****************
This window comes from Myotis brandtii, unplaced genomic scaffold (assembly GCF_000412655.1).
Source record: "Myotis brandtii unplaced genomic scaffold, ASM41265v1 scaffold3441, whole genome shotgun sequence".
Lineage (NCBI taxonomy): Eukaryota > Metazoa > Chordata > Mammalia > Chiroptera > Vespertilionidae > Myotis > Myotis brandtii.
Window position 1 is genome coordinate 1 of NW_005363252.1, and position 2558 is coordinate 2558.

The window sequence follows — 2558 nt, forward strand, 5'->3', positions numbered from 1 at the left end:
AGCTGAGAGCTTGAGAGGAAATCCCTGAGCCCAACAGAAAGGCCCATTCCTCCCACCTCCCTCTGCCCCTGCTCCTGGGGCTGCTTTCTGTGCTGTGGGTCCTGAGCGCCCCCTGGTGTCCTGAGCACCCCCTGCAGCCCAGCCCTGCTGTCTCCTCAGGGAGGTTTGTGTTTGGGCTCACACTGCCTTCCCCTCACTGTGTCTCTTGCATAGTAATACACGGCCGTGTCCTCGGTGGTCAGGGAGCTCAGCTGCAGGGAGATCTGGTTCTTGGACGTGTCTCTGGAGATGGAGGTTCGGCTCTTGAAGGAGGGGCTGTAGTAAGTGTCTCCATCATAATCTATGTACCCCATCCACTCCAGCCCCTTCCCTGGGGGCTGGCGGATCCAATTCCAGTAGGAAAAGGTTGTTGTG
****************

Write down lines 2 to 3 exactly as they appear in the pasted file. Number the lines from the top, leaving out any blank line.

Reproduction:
Source record: "Myotis brandtii unplaced genomic scaffold, ASM41265v1 scaffold3441, whole genome shotgun sequence".
Lineage (NCBI taxonomy): Eukaryota > Metazoa > Chordata > Mammalia > Chiroptera > Vespertilionidae > Myotis > Myotis brandtii.